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“The day of doctrinaire Catholicism is over” in Ireland

“The day of doctrinaire Catholicism is over” in Ireland

A group whose membership comprises around a third of Ireland’s Catholic priests has said that the “Yes” to marriage equality won by a popular referendum last week means that the people are no longer listening to moralizing sermons from the church – and that they are “absolutely delighted.”

The story in the Irish Times interviews a number of founders and leaders of the Association of Catholic Priests, and finds a common thread:

“It was clear from the beginning that the bishops’ decision in policy terms to campaign for a blunt No vote was alienating even the most conservative of Irish Catholics,”

said Fr Brendan Hoban.

Co-founder Fr Tony Flannery added,

“the day of doctrinaire Catholicism is over in this country. The people are no longer willing to listen to speeches and sermons on morality from the church.”

The group decried the hard line of the Church in Ireland bishops in promoting a No vote, although Flannery saw Archbishop Diarmud Martin as “bullied” by conservative media into taking the position he did:

“It was obvious that he was uncomfortable with it, but to me he showed great weakness in not standing up for what he really believed.”

The ACP members interviewed for the story were not mourning the loss of conservative influence wielded by the church, however, but recommended that the church listen closely to what the referendum told it about people’s lives and concerns.

Fr Iggy O’Donovan summed it up:

The church “has to realise ordinary people are not listening to us any more”, he said. He was “absolutely delighted” with the referendum result.

See the whole story here.

Picture by catherinecronin from Kinvara, Co. Galway, Ireland (@joecaslin mural) [CC BY-SA 2.0 (http://creativecommons.org/licenses/by-sa/2.0)], via Wikimedia Commons

Posted by Rosalind Hughes

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David O'Rourke

What is the Church of Ireland's (Anglican) policy on same sex marriage?

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David Allen

That sacramental marriage in the Church of Ireland is between one man and one women.

That stance was reiterated in a stone cold, emotionless press release Saturday, soon after the vote results were announced.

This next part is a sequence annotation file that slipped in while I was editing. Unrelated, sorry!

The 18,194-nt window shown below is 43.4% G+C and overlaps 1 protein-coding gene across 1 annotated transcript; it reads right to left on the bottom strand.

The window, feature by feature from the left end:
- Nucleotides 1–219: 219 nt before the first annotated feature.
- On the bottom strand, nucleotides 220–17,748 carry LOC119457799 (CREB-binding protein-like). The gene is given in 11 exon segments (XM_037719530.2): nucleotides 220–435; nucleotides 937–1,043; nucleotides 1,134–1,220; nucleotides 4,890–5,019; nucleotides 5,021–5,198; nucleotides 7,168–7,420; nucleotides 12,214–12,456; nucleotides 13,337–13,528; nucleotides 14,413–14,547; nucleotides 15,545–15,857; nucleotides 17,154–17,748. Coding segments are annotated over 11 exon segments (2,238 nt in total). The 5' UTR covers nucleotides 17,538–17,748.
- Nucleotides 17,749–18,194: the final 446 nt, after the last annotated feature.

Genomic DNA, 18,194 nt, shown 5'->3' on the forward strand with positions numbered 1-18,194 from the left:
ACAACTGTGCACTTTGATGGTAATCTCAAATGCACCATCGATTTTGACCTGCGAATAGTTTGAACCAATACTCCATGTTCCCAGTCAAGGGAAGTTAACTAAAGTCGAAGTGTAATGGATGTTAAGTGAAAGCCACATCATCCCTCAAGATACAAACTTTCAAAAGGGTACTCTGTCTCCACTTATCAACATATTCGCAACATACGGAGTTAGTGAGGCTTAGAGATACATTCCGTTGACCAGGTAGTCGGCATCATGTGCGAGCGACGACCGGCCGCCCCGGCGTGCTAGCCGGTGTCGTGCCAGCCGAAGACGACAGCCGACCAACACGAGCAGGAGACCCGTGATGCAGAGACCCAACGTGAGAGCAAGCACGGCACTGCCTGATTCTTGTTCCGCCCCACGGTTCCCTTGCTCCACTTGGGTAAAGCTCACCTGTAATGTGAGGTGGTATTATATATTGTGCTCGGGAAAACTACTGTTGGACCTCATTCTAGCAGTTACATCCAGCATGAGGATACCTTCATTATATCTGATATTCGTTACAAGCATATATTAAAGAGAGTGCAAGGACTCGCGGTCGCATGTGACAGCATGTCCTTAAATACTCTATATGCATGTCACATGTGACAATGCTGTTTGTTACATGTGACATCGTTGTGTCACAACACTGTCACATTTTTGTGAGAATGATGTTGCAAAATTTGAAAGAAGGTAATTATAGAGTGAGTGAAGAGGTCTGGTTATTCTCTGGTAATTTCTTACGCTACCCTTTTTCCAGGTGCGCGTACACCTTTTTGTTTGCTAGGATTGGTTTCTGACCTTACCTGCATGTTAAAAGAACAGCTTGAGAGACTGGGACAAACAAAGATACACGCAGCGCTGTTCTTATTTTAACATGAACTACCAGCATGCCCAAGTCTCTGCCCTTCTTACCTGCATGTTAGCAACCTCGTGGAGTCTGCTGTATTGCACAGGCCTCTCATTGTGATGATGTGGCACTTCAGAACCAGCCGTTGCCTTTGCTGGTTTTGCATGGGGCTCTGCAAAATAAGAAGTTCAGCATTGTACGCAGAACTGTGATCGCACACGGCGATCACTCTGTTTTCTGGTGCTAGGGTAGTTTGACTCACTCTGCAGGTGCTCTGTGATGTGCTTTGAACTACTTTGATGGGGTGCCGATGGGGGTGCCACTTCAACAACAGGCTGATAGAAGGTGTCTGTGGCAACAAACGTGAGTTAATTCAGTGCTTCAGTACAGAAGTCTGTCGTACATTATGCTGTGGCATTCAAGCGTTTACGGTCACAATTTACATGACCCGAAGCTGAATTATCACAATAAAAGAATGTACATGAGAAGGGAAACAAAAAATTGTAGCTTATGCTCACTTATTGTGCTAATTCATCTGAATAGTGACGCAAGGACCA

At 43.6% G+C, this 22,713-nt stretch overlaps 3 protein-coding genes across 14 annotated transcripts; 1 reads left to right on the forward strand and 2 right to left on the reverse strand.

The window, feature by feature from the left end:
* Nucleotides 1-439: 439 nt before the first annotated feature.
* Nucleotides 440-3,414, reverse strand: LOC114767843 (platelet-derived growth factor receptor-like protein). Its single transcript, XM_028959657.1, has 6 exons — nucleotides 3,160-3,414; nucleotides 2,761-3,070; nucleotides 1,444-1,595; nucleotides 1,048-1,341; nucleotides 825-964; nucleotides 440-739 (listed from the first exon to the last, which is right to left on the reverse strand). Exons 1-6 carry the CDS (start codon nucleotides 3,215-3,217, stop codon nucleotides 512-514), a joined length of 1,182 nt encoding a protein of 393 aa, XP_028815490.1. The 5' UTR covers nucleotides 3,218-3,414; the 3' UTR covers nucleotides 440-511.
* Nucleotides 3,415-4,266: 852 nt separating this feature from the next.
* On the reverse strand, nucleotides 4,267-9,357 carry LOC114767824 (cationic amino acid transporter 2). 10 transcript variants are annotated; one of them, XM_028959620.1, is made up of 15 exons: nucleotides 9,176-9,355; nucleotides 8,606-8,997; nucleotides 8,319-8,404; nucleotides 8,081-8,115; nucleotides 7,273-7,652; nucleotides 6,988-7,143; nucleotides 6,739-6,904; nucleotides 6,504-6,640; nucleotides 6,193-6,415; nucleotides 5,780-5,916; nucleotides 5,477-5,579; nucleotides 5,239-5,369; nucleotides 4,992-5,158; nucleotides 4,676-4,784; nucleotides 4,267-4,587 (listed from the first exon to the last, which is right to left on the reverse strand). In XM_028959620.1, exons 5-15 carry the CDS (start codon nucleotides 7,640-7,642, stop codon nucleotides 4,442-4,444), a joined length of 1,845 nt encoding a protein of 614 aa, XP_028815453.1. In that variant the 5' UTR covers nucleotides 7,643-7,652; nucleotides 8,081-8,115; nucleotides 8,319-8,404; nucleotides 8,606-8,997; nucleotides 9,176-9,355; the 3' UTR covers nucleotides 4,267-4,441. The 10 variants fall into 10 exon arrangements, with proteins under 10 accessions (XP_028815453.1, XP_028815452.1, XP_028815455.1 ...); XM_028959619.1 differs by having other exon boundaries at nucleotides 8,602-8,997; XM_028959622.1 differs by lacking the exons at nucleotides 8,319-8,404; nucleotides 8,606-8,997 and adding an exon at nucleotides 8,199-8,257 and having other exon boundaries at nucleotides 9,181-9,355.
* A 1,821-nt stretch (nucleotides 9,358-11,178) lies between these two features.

The Church of Ireland covers both countries, Ireland and Northern Ireland. So far, N Ireland is the only country in the UK that does not have civil marriage equality.

Bro David

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Paul Powers

"The group decried the hard line of the Church of Ireland bishops in promoting a No vote, although Flannery saw Archbishop Diarmud Martin as “bullied” by conservative media into taking the position he did[.]"

Surely that's a reference to Roman Catholic, not Church of Ireland bishops.

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David Allen

There were at least two Church of Ireland bishops, of those serving the Republic, who campaigned against marriage equality. But there were also two publicly supporting marriage equality.

Bro David

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Paul Powers

Yes, but the Irish Times article is talking about the RC bishops and clergy. The C of I isn't even mentioned.

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Rod Gillis

Here is a whole different take on the "reality check" comment. According to Associated Press reports of comments by the Pope's no.2.

"In comments to reporters Tuesday evening, Parolin referred to remarks by the Archbishop of Dublin, Diarmuid Martin, that the results showed the church needed to do a 'reality check' since it clearly wasn't reaching young people with its message.'I don't think you can speak only about a defeat for Christian principles, but a defeat for humanity,' he said. "

http://www.therepublic.com/view/story/16c6e4c903cd486a8d2b07552eb4d69e/EU--REL-Vatican-Ireland

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JC Fisher

"a third of Ireland’s Catholic priests has said that the “Yes” to marriage equality won by a popular referendum last week means that the people are no longer listening to moralizing sermons from the church – and that they are “absolutely delighted.”

And are these priests all safe from---even supported by---their bishops? I can't help remembering Fr Geoff Farrow in California, who less than 7 years ago spoke out against Prop 8 ahead of the '08 election, and then was *summarily* deposed by his bishop. What a difference a few years (and The Pond?) makes...

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